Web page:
Martin Rich was asked the question “Why Does Meaning Matter?” Below is his response.
Why does meaning matter? Because without meaning, nothing matters.
To put it another way, meaning drives the purpose of everything we do. Without that meaning, without purpose, why does it matter what we do?
If nothing – and by inference no-one – matters, then the consequences of my actions are irrelevant beyond how they affect me. Of course, such a path quickly leads one to an extremely selfish existence – but so what? My lifestyle is environmentally unsustainable? So what – it doesn’t matter. My actions directly or indirectly hurt people? So what – they don’t matter. Live life for number one and forget the rest.
But is that so far from reality for many people today? Perhaps one of the biggest challenges we face is that so many people wander through life without any real meaning – reflected in the social apathy that sadly is so familiar in the UK and, presumably, elsewhere. Maybe the majority haven’t consciously decided to follow the above extreme example, but it’s not so far from the truth of how an insular, purpose-less life will work out. Even “enlightened self interest” is, by definition, only slightly less selfish and still revolves around “me”.
So how do we help put meaning back into society so that people and actions start to matter again? How do we persuade individuals to put others before self – or at least on an even footing? How do we make the story relevant to the single mother and the out-of-work craftsman struggling to put food on the table for their families?
Pleasingly, I believe there is hope. I believe most people do care about society more broadly, whether driven by faith, community values or what we might call innate humanity, and do want to live good, meaningful lives that matter. It is a rare individual who is not inspired in any way by one of society’s great purpose-driven achievers – be they philanthropist, politician or Olympian – and who dreams of doing “more”. Our role is to give people the tools to help them.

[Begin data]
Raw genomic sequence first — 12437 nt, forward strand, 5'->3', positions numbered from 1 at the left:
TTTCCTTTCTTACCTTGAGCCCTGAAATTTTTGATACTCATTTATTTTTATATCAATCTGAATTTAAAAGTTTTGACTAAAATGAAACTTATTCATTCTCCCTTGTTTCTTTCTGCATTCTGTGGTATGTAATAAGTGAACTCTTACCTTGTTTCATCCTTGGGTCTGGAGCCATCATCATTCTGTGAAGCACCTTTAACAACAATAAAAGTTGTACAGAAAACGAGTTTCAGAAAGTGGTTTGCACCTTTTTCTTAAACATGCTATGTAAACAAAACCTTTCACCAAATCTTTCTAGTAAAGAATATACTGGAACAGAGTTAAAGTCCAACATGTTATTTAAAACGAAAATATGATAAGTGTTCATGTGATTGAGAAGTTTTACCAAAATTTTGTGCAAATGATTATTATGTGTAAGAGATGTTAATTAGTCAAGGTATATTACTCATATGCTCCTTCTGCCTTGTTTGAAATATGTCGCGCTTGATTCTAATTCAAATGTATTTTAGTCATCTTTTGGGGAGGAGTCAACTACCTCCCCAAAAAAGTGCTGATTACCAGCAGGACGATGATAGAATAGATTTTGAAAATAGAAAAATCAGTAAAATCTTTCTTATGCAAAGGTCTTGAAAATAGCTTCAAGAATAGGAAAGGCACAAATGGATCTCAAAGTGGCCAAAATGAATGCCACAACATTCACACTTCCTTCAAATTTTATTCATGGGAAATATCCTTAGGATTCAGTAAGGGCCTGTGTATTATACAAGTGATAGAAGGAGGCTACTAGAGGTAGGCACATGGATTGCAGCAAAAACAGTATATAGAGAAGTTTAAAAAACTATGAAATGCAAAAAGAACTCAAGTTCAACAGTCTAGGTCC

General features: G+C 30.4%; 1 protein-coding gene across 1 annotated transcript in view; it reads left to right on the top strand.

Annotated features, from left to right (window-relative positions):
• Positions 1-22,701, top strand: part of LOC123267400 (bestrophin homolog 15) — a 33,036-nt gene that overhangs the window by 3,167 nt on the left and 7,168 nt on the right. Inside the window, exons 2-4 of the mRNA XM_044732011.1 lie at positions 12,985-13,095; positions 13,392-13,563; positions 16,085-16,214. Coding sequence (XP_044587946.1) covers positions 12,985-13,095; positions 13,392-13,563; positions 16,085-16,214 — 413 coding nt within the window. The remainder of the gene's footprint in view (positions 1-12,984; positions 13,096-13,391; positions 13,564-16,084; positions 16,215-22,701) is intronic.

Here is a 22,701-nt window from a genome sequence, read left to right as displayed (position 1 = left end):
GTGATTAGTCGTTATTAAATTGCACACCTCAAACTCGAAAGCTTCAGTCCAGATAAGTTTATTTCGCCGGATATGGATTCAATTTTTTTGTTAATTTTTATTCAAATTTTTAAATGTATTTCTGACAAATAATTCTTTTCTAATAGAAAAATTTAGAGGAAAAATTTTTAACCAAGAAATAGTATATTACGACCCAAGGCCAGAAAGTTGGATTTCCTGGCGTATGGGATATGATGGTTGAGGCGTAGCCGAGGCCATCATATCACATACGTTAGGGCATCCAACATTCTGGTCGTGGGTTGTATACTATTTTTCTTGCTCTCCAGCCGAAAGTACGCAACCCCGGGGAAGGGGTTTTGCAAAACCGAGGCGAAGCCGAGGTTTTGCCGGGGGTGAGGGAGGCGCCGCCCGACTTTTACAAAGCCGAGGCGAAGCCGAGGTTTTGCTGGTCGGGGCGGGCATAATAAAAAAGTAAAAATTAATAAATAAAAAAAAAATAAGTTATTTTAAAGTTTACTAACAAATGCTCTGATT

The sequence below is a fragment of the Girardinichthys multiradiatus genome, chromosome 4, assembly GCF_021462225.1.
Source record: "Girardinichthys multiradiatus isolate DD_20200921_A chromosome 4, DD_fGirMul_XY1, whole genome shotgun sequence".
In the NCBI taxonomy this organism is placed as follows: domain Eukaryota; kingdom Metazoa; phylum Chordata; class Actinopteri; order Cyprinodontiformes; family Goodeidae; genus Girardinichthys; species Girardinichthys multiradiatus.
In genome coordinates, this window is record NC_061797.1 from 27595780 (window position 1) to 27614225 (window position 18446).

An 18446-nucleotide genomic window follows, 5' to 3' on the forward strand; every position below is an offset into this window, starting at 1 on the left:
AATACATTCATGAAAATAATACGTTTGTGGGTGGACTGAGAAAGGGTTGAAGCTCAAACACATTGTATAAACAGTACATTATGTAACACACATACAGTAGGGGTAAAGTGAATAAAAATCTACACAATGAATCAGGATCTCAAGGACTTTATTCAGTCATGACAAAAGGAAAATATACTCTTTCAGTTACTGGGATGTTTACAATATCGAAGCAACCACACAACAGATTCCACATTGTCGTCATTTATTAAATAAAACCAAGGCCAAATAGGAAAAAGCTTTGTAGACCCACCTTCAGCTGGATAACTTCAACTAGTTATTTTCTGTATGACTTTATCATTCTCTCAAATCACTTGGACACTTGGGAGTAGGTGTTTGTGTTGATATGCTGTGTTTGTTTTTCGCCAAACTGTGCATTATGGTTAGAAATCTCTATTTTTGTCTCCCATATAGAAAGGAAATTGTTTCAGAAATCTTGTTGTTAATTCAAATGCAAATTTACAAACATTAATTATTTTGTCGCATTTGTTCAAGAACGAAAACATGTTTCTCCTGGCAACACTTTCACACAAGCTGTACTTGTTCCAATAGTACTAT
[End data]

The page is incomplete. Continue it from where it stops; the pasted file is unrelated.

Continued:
The root of the problem lies in the fact that despite living in an ever more connected global society, business has become ever more immune from the broader impact of its activities and individuals have become ever more disconnected from their impact as both investor and consumer.
Our first goal must therefore be to burst these non-information bubbles and help inform society of the true impact of its actions. Reconnect business activity with its impact upon society and the environment. Inform the individual similarly. Much has already been done in this regard, but there is a long way still to go.
Our second goal must be to create the tools that translate improved understanding into action. Business needs help to understand, reduce / mitigate and price the true cost of its activities. Individuals need to be offered the products by which they can actively choose to make a difference.
If we can deliver on these goals, just maybe we can help society find some meaning.
And that matters.
By Martin Rich, Director at Social Finance
This post originally appeared on the website for Socap 12